Wednesday, June 26, 2013

Are Female Runners Less Competitive Than Male?

Are you a female runner? Do you agree with the above? That female runners are on average, less competitive than their male counterparts. Is it easier to win a prize in running races in the female category compared to the male category? Please read on to find out.

Researchers studied data from the New York City marathon over a period of 31 years seem to think so. The timings of the first 10 positions of both male and female runners between 20 and 79 years (in 5 year age brackets) were analysed between 1980-2010.

The authors were not saying the female runners were not fast, rather the women who finished in say 7th, 8th, 20th etc behind the female race winner were often farther back compared to the 7th, 8th and 20th place male finisher. In short, the 10th place female may be 15 percent behind the female winner as compared to 10 percent for the 10th placed male runner compared the male winner.

The researchers found that a big reason could be due to lower participation rates of women. In the older age groups, there were a lot more male racers compared to females. When more women participate, it gets harder to place and the top 10 women get more competitive.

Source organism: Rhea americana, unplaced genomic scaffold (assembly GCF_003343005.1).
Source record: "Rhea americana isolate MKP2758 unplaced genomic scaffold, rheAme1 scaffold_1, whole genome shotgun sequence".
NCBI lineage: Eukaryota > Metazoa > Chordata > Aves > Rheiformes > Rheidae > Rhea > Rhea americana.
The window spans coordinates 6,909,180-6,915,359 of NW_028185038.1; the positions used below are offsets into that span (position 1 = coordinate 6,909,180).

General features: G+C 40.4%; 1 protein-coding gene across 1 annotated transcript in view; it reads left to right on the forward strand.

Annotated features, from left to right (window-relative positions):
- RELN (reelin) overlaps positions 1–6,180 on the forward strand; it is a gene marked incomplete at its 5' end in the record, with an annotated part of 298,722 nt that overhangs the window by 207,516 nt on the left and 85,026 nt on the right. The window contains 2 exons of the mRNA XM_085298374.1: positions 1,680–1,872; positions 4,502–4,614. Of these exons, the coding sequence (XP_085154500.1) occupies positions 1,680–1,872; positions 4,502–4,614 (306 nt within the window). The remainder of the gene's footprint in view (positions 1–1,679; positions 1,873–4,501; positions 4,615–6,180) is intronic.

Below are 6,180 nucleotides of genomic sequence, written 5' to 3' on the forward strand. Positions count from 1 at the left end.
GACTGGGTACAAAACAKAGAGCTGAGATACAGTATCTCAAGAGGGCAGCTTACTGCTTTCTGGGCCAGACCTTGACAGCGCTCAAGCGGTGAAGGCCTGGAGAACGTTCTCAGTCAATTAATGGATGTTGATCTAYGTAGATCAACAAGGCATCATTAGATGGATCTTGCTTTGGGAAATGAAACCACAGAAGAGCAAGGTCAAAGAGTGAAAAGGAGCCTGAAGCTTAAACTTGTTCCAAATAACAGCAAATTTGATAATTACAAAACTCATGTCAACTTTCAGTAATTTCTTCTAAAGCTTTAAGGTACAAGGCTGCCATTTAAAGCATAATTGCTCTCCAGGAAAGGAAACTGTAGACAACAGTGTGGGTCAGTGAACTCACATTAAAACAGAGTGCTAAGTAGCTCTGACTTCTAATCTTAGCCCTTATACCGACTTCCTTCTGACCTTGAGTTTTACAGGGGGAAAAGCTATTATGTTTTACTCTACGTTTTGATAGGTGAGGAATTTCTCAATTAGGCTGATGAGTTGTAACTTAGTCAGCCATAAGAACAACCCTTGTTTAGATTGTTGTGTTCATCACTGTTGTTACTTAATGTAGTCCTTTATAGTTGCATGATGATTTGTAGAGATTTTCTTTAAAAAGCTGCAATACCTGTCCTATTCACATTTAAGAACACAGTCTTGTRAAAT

It is also interesting to note that exercise physiologists agree that physiological attributes like VO2 max, lactate threshold and running threshold do not play a part..

A psychologist, Robert O Deaner (who runs marathons) has published many articles on why female runners are less competitive than male. He suggests that male runners are more motivated than female runners to chalk up high training volumes and intensive training for elite performances.

His views probably won't win him any popularity votes I guess. You can access some of his papers here.

So, what about you? Why do you think on average female runners are less competitive than males? Is it really easier to win a prize in the local female category as compared to the male category?  Let's hear your views.

Hunter SK and Stevens AA (2013). Sex Difference in Marathon running with Advanced Age: Physiology or Participation? Med Sci Sports Exerc. Jan 45(1) : 148-156.

* Picture by richseow in

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